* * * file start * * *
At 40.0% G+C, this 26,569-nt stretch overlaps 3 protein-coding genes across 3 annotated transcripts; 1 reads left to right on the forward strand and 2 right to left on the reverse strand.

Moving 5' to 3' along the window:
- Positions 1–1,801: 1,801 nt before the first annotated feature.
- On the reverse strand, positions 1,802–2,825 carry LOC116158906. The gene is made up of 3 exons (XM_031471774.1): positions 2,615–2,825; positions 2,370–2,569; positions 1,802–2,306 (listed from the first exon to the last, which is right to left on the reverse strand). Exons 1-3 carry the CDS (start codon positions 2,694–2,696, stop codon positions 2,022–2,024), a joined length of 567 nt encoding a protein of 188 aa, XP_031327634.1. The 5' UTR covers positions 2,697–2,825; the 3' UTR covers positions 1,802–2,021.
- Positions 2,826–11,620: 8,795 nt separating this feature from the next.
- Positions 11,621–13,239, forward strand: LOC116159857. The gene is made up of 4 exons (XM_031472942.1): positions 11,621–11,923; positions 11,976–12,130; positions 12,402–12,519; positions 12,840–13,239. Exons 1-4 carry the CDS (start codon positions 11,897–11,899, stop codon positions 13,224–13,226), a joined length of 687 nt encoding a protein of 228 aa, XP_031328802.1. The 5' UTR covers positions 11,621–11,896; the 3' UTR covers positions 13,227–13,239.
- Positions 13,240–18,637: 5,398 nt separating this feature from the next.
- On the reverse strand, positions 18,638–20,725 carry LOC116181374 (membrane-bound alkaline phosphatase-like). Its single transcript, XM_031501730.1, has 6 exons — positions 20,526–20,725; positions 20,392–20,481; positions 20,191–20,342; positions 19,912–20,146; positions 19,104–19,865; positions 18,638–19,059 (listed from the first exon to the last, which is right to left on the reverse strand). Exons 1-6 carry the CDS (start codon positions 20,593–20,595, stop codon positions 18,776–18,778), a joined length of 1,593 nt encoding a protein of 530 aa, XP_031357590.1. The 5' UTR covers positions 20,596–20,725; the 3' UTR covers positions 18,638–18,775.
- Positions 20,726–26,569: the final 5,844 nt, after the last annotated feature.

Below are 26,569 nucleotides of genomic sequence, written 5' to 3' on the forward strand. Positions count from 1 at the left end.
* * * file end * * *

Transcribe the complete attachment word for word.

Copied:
At 40.0% G+C, this 26,569-nt stretch overlaps 3 protein-coding genes across 3 annotated transcripts; 1 reads left to right on the forward strand and 2 right to left on the reverse strand.

Moving 5' to 3' along the window:
- Positions 1–1,801: 1,801 nt before the first annotated feature.
- On the reverse strand, positions 1,802–2,825 carry LOC116158906. The gene is made up of 3 exons (XM_031471774.1): positions 2,615–2,825; positions 2,370–2,569; positions 1,802–2,306 (listed from the first exon to the last, which is right to left on the reverse strand). Exons 1-3 carry the CDS (start codon positions 2,694–2,696, stop codon positions 2,022–2,024), a joined length of 567 nt encoding a protein of 188 aa, XP_031327634.1. The 5' UTR covers positions 2,697–2,825; the 3' UTR covers positions 1,802–2,021.
- Positions 2,826–11,620: 8,795 nt separating this feature from the next.
- Positions 11,621–13,239, forward strand: LOC116159857. The gene is made up of 4 exons (XM_031472942.1): positions 11,621–11,923; positions 11,976–12,130; positions 12,402–12,519; positions 12,840–13,239. Exons 1-4 carry the CDS (start codon positions 11,897–11,899, stop codon positions 13,224–13,226), a joined length of 687 nt encoding a protein of 228 aa, XP_031328802.1. The 5' UTR covers positions 11,621–11,896; the 3' UTR covers positions 13,227–13,239.
- Positions 13,240–18,637: 5,398 nt separating this feature from the next.
- On the reverse strand, positions 18,638–20,725 carry LOC116181374 (membrane-bound alkaline phosphatase-like). Its single transcript, XM_031501730.1, has 6 exons — positions 20,526–20,725; positions 20,392–20,481; positions 20,191–20,342; positions 19,912–20,146; positions 19,104–19,865; positions 18,638–19,059 (listed from the first exon to the last, which is right to left on the reverse strand). Exons 1-6 carry the CDS (start codon positions 20,593–20,595, stop codon positions 18,776–18,778), a joined length of 1,593 nt encoding a protein of 530 aa, XP_031357590.1. The 5' UTR covers positions 20,596–20,725; the 3' UTR covers positions 18,638–18,775.
- Positions 20,726–26,569: the final 5,844 nt, after the last annotated feature.

Below are 26,569 nucleotides of genomic sequence, written 5' to 3' on the forward strand. Positions count from 1 at the left end.